There is no doubt that some take freedom in the wrong way, and what they get is more like anarchy, which is not freedom. But, from what I see, most people don’t really understand freedom. Based on actions, they seem to think it means, “I am free to do whatever I want, and you are ‘free’ to do a lot of the things I want you to do — because I know what is best for you.” In other words, they accept that others have some degree of autonomy, but they say, “These people still report to me” (as one example), meaning they must — in the end — do what I say.
Well, perhaps I am putting too much attention on where freedom is abridged and not counting enough where it waves free, but the abridgment is where we need to be fighting.
One argument made against free speech is that it is indecisive.
We must accept that in business we must make some decisions — many decisions are difficult and there are ones where full consensus is not possible, so we must have some way of deciding quickly, and hopefully the decisions have a good chance of being better (than doing it another way).
Some say the manager has the final authority. Umm. OK, that is one method. When implemented, it is not always a method that recognizes the freedom of the “workers.”
Also, managers forget too often Little’s second law: People are remarkably good at doing what they want to do. Frankly, I forget it too, on a daily basis. At least with knowledge workers, this voluntary consent seems to be necessary.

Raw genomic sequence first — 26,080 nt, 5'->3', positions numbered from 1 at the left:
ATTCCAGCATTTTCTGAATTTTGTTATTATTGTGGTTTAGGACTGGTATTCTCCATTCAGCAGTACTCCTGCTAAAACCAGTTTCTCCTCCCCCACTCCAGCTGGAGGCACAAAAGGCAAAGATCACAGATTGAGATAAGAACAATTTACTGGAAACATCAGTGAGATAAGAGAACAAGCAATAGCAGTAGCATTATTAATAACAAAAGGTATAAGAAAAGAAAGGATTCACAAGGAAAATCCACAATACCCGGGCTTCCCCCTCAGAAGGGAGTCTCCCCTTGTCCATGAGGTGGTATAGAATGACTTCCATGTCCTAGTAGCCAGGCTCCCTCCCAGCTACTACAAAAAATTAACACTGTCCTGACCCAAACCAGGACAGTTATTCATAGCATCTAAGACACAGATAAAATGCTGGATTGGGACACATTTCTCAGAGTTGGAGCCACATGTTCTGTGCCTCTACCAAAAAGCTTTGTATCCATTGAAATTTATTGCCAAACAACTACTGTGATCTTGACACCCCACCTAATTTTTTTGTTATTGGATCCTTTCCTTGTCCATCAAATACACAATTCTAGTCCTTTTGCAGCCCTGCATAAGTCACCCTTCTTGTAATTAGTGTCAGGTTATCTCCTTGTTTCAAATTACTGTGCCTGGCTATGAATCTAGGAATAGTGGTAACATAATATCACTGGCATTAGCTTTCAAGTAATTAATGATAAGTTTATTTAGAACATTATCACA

Managers should let people have their say. Each worker (for lack of a better word) doesn’t require the team do exactly what they say, but they can go with the decision more if they feel the group heard them. The team took the time to listen, and, one may hope, also learned.
Who should decide or how should the team decide?
Well, first, I would let the team discuss that. But, for a given decision, after everyone in the team gets a chance to express what they know or think or have questions about, then maybe one person decides. That person might be a manager, or whomever the best person on the team may be to decide that issue.
Now I come to political correctness that I see in the U.S. as mainly a corporate abrogation of our free speech rights. Yes, we could agree that some people say “evil” things. I never see this at work; perhaps it is latent, but I doubt it. I do see some silly things said, and occasionally a mean thing or two, but speaking and thinking are different than acting.
“Sticks and stones may break my bones, but words will never hurt me.”
So, IMO, the corporate “PC” codes have, in many cases, de facto gone way too far. Maybe the PC codes as written are OK, but the de facto effect is very bad, at least where I see them. (There may also be a good effect — I have not studied that and it is not as apparent to me.)
Definition of Belief in Free Speech: You only believe in free speech if you are willing to defend a person whose speech you strongly disagree with. (This is a famous definition.)